- M. Tait, “Resilience as a contributor to novice teacher success, commitment, and retention,” Teacher Education Quarterly, vol. 35, no. 4, pp. 57–75, 2008.
- J. Y. Hong, “Why do some beginning teachers leave the school, and others stay? understanding teacher resilience through psychological lenses,” Teachers and Teaching, vol. 18, no. 4, pp. 417–440, 2012.
- E. M. Skaalvik and S. Skaalvik, “Teacher stress and teacher self-efficacy as predictors of engagement, emotional exhaustion, and motivation to leave the teaching profession,” Creative Education, vol. 7, no. 13, pp. 1785–1799, 2016.
- R. D. Hackett, L. M. Lapierre, and P. A. Hausdorf, “Understanding the links between work commitment constructs,” Journal of Vocational Behavior, vol. 58, no. 3, pp. 392–413, 2001.
- R. M. Klassen and M. M. Chiu, “The occupational commitment and intention to quit of practicing and pre-service teachers: influence of self-efficacy, job stress, and teaching context,” Contemporary Educational Psychology, vol. 36, no. 2, pp. 114–129, 2011.
- A. Bandura, Self-Efficacy: The Exercise of Control, W. H. Freeman and Company, New York, NY, USA, 1997.
- S. B. Bacharach, P. A. Bamberger, and D. Vashdi, “Diversity and homophily at work: supportive relations among white and African-American peers,” Academy of Management Journal, vol. 48, no. 4, pp. 619–644, 2005.
- E. M. Skaalvik and S. Skaalvik, “Teacher self-efficacy and collective teacher efficacy: relations with perceived job resources and job demands, feeling of belonging, and teacher engagement,” Creative Education, vol. 10, no. 7, pp. 1400–1424, 2019.
- A. Sun and J. Xia, “Teacher-perceived distributed leadership, teacher self-efficacy and job satisfaction: a multilevel SEM approach using the 2013 TALIS data,” International Journal of Educational Research, vol. 92, pp. 86–97, 2018.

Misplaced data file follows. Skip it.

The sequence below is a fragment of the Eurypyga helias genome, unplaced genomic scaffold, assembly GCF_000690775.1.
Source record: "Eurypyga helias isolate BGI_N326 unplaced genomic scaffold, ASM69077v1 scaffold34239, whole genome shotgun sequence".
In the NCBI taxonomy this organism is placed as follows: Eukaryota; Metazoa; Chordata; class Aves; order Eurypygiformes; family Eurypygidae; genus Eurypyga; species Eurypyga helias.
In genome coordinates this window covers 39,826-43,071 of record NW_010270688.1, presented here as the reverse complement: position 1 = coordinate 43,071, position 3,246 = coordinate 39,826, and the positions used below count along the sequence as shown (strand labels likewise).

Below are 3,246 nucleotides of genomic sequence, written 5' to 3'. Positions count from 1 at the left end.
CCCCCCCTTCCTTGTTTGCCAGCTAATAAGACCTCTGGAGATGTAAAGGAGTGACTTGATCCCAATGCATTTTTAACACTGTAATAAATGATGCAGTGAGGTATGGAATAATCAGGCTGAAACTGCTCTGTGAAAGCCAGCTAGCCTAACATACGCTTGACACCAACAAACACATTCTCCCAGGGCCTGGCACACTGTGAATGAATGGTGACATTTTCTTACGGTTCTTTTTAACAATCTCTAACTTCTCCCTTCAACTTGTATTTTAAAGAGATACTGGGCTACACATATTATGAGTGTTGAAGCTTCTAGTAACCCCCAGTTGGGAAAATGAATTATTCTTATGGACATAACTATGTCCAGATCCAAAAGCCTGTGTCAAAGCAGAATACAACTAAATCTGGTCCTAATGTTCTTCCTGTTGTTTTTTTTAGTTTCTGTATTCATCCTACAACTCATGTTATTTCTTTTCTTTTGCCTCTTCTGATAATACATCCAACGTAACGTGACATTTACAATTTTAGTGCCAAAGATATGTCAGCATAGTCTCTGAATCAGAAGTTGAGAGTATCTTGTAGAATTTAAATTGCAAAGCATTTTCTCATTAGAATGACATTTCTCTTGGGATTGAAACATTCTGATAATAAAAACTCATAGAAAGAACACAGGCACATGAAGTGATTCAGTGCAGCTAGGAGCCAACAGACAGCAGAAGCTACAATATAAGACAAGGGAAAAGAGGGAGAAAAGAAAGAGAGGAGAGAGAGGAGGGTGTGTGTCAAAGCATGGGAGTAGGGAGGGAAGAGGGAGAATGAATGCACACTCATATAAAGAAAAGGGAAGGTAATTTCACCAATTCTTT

- M. Bong and E. M. Skaalvik, “Academic self-concept and self-efficacy: how different are they really?” Educational Psychology Review, vol. 15, no. 1, pp. 1–40, 2002.
- R. A. Federici, “Principals’ self-efficacy: Relations with job autonomy, job satisfaction, and contextual constraints,” European Journal of Psychology of Education, vol. 28, no. 1, 2013.
- E. M. Skaalvik and S. Skaalvik, “Motivated for teaching? associations with school goal structure, teacher self-efficacy, job satisfaction and emotional exhaustion,” Teaching and Teacher Education, vol. 67, pp. 152–160, 2017.
- A. Bandura, Social Learning Theory, Prentice-Hall, Upper Saddle River, USA, 1977.
- S. M. Culver, L. M. Wolfle, and L. H. Cross, “Testing a model of teacher satisfaction for blacks and whites,” American Educational Research Journal, vol. 27, no. 2, pp. 323–349, 1990.
- E. M. Skaalvik and S. Skaalvik, “Dimensions of teacher burnout: relations with potential stressors at school,” Social Psychology of Education, vol. 20, no. 4, pp. 775–790, 2017.
- H. Sarıçam and H. Sakız, “Burnout and teacher self-efficacy among teachers working in special education institutions in Turkey,” Educational Studies, vol. 40, no. 4, pp. 423–437, 2014.
- C. Maslach, “Progress in understanding teacher burnout,” in Understanding and Preventing Teacher Burnout, R. Vandenberghe and A. M. Huberman, Eds., pp. 211–222, Cambridge University Press, Cambridge, England, 1st edition, 1999.
- L. D. Prasojo, A. Habibi, M. F. M. Yaakob et al., “Teachers’ burnout: a SEM analysis in an Asian context,” Heliyon, vol. 6, no. 1, Article ID e03144, 2020.